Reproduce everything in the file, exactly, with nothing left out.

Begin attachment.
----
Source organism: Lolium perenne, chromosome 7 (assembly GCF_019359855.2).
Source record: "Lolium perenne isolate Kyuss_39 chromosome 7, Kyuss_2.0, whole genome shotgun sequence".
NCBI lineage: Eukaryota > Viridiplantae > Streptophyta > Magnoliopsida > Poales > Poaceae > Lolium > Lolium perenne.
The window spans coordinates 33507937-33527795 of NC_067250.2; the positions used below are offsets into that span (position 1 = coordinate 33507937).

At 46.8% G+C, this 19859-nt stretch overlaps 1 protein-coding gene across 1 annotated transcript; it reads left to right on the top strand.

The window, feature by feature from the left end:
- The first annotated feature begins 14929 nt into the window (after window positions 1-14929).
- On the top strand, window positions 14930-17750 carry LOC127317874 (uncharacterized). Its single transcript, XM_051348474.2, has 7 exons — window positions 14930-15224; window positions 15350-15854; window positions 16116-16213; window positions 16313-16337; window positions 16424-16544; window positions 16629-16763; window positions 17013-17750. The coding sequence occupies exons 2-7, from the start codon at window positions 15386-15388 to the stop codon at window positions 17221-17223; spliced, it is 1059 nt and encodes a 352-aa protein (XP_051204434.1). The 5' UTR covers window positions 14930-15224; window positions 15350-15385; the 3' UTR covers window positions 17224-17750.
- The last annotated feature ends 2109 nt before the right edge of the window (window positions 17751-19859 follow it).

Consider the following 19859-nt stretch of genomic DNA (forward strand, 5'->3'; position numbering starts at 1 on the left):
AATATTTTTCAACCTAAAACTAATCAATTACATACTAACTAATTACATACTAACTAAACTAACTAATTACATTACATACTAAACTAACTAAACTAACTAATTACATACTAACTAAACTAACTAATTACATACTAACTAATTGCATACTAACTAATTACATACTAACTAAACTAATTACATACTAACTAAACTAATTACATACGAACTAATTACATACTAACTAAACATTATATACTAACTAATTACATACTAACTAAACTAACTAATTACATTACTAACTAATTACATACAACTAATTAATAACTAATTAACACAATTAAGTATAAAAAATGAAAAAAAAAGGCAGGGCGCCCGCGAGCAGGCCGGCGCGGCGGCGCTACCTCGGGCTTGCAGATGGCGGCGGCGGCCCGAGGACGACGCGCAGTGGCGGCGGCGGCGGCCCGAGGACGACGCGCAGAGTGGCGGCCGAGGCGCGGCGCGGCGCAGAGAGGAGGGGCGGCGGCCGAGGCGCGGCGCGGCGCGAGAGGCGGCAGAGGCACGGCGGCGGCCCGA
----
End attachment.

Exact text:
Source organism: Lolium perenne, chromosome 7 (assembly GCF_019359855.2).
Source record: "Lolium perenne isolate Kyuss_39 chromosome 7, Kyuss_2.0, whole genome shotgun sequence".
NCBI lineage: Eukaryota > Viridiplantae > Streptophyta > Magnoliopsida > Poales > Poaceae > Lolium > Lolium perenne.
The window spans coordinates 33507937-33527795 of NC_067250.2; the positions used below are offsets into that span (position 1 = coordinate 33507937).

At 46.8% G+C, this 19859-nt stretch overlaps 1 protein-coding gene across 1 annotated transcript; it reads left to right on the top strand.

The window, feature by feature from the left end:
- The first annotated feature begins 14929 nt into the window (after window positions 1-14929).
- On the top strand, window positions 14930-17750 carry LOC127317874 (uncharacterized). Its single transcript, XM_051348474.2, has 7 exons — window positions 14930-15224; window positions 15350-15854; window positions 16116-16213; window positions 16313-16337; window positions 16424-16544; window positions 16629-16763; window positions 17013-17750. The coding sequence occupies exons 2-7, from the start codon at window positions 15386-15388 to the stop codon at window positions 17221-17223; spliced, it is 1059 nt and encodes a 352-aa protein (XP_051204434.1). The 5' UTR covers window positions 14930-15224; window positions 15350-15385; the 3' UTR covers window positions 17224-17750.
- The last annotated feature ends 2109 nt before the right edge of the window (window positions 17751-19859 follow it).

Consider the following 19859-nt stretch of genomic DNA (forward strand, 5'->3'; position numbering starts at 1 on the left):
AATATTTTTCAACCTAAAACTAATCAATTACATACTAACTAATTACATACTAACTAAACTAACTAATTACATTACATACTAAACTAACTAAACTAACTAATTACATACTAACTAAACTAACTAATTACATACTAACTAATTGCATACTAACTAATTACATACTAACTAAACTAATTACATACTAACTAAACTAATTACATACGAACTAATTACATACTAACTAAACATTATATACTAACTAATTACATACTAACTAAACTAACTAATTACATTACTAACTAATTACATACAACTAATTAATAACTAATTAACACAATTAAGTATAAAAAATGAAAAAAAAAGGCAGGGCGCCCGCGAGCAGGCCGGCGCGGCGGCGCTACCTCGGGCTTGCAGATGGCGGCGGCGGCCCGAGGACGACGCGCAGTGGCGGCGGCGGCGGCCCGAGGACGACGCGCAGAGTGGCGGCCGAGGCGCGGCGCGGCGCAGAGAGGAGGGGCGGCGGCCGAGGCGCGGCGCGGCGCGAGAGGCGGCAGAGGCACGGCGGCGGCCCGA